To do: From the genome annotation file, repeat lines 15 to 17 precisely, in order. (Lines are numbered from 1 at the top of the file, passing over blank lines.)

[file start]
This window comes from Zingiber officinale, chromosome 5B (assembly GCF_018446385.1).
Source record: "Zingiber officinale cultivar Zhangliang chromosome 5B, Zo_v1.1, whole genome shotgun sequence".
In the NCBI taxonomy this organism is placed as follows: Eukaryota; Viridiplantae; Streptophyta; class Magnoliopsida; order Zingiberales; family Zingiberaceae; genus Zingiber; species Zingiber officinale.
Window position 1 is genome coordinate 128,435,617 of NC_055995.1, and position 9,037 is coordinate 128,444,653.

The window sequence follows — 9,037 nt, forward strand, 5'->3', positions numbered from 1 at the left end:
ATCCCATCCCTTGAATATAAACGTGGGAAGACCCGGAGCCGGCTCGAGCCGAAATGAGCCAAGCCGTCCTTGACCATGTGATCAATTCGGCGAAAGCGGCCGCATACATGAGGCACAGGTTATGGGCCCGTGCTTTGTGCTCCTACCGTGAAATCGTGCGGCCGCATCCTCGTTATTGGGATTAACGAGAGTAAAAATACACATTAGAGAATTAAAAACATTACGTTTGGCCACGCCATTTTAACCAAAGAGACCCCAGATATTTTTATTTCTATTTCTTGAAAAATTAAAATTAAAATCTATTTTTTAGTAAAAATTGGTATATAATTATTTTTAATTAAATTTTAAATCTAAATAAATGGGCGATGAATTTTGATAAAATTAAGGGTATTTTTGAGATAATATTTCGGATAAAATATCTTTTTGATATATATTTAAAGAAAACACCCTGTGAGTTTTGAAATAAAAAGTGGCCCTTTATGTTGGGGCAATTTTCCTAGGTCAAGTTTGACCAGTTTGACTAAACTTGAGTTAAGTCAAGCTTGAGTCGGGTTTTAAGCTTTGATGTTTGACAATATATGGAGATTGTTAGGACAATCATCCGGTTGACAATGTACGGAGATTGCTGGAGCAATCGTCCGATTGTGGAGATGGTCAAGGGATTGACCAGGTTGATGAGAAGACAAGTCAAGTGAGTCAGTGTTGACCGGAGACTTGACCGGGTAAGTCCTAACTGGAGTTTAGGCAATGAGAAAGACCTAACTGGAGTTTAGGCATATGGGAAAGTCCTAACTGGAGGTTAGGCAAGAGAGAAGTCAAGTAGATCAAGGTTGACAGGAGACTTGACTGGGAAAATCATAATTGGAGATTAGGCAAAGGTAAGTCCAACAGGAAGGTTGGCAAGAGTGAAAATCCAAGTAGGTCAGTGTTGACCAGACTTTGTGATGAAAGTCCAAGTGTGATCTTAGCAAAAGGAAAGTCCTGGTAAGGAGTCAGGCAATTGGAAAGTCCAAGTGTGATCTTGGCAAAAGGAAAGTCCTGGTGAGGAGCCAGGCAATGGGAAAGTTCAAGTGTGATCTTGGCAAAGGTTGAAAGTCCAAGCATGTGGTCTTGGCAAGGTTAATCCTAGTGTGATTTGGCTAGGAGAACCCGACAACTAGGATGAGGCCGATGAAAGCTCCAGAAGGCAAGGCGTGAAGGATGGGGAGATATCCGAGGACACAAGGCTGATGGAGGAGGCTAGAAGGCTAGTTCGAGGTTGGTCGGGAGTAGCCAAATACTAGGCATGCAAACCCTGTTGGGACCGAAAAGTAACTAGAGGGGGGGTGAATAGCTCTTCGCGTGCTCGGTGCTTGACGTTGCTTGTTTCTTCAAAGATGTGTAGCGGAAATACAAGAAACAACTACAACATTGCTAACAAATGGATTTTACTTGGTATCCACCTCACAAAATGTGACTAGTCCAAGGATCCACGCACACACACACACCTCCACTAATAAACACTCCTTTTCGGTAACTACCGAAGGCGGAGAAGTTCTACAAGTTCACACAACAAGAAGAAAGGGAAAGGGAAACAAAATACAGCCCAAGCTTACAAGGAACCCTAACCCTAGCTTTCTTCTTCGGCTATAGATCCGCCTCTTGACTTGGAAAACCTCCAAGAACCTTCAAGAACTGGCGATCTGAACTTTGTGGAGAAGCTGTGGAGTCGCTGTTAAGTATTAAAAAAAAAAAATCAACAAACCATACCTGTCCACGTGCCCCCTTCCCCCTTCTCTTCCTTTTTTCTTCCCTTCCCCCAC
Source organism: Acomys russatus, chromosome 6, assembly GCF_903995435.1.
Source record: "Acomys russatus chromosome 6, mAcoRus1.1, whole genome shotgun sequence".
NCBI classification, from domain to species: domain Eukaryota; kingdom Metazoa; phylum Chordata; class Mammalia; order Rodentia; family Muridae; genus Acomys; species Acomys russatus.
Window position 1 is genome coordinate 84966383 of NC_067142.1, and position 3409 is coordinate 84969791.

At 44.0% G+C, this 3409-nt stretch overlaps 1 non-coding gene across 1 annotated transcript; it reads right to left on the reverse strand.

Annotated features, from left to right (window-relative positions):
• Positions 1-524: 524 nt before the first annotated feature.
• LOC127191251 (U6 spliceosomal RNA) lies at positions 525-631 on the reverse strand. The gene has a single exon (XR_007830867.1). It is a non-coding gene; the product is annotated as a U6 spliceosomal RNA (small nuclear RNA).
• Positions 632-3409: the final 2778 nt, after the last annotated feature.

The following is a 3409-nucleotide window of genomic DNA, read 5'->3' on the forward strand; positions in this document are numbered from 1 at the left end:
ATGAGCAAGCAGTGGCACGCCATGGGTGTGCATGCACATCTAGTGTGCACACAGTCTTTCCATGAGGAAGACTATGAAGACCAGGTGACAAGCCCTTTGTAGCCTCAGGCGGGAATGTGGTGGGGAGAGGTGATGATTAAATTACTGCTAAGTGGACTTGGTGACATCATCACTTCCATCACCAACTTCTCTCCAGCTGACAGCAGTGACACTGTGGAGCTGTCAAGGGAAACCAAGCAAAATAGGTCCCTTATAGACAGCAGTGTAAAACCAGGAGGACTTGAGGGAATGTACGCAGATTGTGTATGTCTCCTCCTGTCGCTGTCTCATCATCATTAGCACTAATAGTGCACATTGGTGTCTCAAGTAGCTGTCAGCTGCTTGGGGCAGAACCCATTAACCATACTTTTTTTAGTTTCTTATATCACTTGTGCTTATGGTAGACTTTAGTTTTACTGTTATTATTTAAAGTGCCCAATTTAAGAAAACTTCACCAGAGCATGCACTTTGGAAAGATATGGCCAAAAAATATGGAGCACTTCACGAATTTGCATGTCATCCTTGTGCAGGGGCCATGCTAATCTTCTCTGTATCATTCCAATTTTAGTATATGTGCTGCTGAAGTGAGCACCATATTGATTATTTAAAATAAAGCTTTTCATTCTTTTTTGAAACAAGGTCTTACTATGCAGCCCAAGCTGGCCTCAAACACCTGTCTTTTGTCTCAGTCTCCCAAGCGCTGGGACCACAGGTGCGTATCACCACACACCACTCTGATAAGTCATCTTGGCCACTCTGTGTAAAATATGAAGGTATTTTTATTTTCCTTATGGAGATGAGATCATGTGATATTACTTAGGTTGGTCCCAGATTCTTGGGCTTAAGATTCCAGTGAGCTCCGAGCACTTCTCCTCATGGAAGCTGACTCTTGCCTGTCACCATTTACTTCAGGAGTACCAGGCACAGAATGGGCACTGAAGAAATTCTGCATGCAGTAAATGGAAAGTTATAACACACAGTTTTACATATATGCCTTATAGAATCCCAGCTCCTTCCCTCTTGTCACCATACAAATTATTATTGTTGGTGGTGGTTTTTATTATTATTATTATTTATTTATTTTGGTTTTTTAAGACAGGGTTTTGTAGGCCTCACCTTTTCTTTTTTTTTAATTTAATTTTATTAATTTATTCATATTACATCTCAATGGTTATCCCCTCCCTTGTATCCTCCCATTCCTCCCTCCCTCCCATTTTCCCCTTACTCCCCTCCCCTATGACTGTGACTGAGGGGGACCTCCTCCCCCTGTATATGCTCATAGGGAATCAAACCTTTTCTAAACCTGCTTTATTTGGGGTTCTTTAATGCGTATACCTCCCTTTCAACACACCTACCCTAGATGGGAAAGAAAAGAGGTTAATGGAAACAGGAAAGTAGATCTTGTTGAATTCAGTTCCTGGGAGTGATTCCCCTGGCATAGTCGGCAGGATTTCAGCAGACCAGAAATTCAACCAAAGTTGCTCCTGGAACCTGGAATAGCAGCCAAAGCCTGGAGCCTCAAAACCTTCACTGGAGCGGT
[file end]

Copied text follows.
• Positions 632-3409: the final 2778 nt, after the last annotated feature.

The following is a 3409-nucleotide window of genomic DNA, read 5'->3' on the forward strand; positions in this document are numbered from 1 at the left end:
ATGAGCAAGCAGTGGCACGCCATGGGTGTGCATGCACATCTAGTGTGCACACAGTCTTTCCATGAGGAAGACTATGAAGACCAGGTGACAAGCCCTTTGTAGCCTCAGGCGGGAATGTGGTGGGGAGAGGTGATGATTAAATTACTGCTAAGTGGACTTGGTGACATCATCACTTCCATCACCAACTTCTCTCCAGCTGACAGCAGTGACACTGTGGAGCTGTCAAGGGAAACCAAGCAAAATAGGTCCCTTATAGACAGCAGTGTAAAACCAGGAGGACTTGAGGGAATGTACGCAGATTGTGTATGTCTCCTCCTGTCGCTGTCTCATCATCATTAGCACTAATAGTGCACATTGGTGTCTCAAGTAGCTGTCAGCTGCTTGGGGCAGAACCCATTAACCATACTTTTTTTAGTTTCTTATATCACTTGTGCTTATGGTAGACTTTAGTTTTACTGTTATTATTTAAAGTGCCCAATTTAAGAAAACTTCACCAGAGCATGCACTTTGGAAAGATATGGCCAAAAAATATGGAGCACTTCACGAATTTGCATGTCATCCTTGTGCAGGGGCCATGCTAATCTTCTCTGTATCATTCCAATTTTAGTATATGTGCTGCTGAAGTGAGCACCATATTGATTATTTAAAATAAAGCTTTTCATTCTTTTTTGAAACAAGGTCTTACTATGCAGCCCAAGCTGGCCTCAAACACCTGTCTTTTGTCTCAGTCTCCCAAGCGCTGGGACCACAGGTGCGTATCACCACACACCACTCTGATAAGTCATCTTGGCCACTCTGTGTAAAATATGAAGGTATTTTTATTTTCCTTATGGAGATGAGATCATGTGATATTACTTAGGTTGGTCCCAGATTCTTGGGCTTAAGATTCCAGTGAGCTCCGAGCACTTCTCCTCATGGAAGCTGACTCTTGCCTGTCACCATTTACTTCAGGAGTACCAGGCACAGAATGGGCACTGAAGAAATTCTGCATGCAGTAAATGGAAAGTTATAACACACAGTTTTACATATATGCCTTATAGAATCCCAGCTCCTTCCCTCTTGTCACCATACAAATTATTATTGTTGGTGGTGGTTTTTATTATTATTATTATTTATTTATTTTGGTTTTTTAAGACAGGGTTTTGTAGGCCTCACCTTTTCTTTTTTTTTAATTTAATTTTATTAATTTATTCATATTACATCTCAATGGTTATCCCCTCCCTTGTATCCTCCCATTCCTCCCTCCCTCCCATTTTCCCCTTACTCCCCTCCCCTATGACTGTGACTGAGGGGGACCTCCTCCCCCTGTATATGCTCATAGGGAATCAAACCTTTTCTAAACCTGCTTTATTTGGGGTTCTTTAATGCGTATACCTCCCTTTCAACACACCTACCCTAGATGGGAAAGAAAAGAGGTTAATGGAAACAGGAAAGTAGATCTTGTTGAATTCAGTTCCTGGGAGTGATTCCCCTGGCATAGTCGGCAGGATTTCAGCAGACCAGAAATTCAACCAAAGTTGCTCCTGGAACCTGGAATAGCAGCCAAAGCCTGGAGCCTCAAAACCTTCACTGGAGCGGT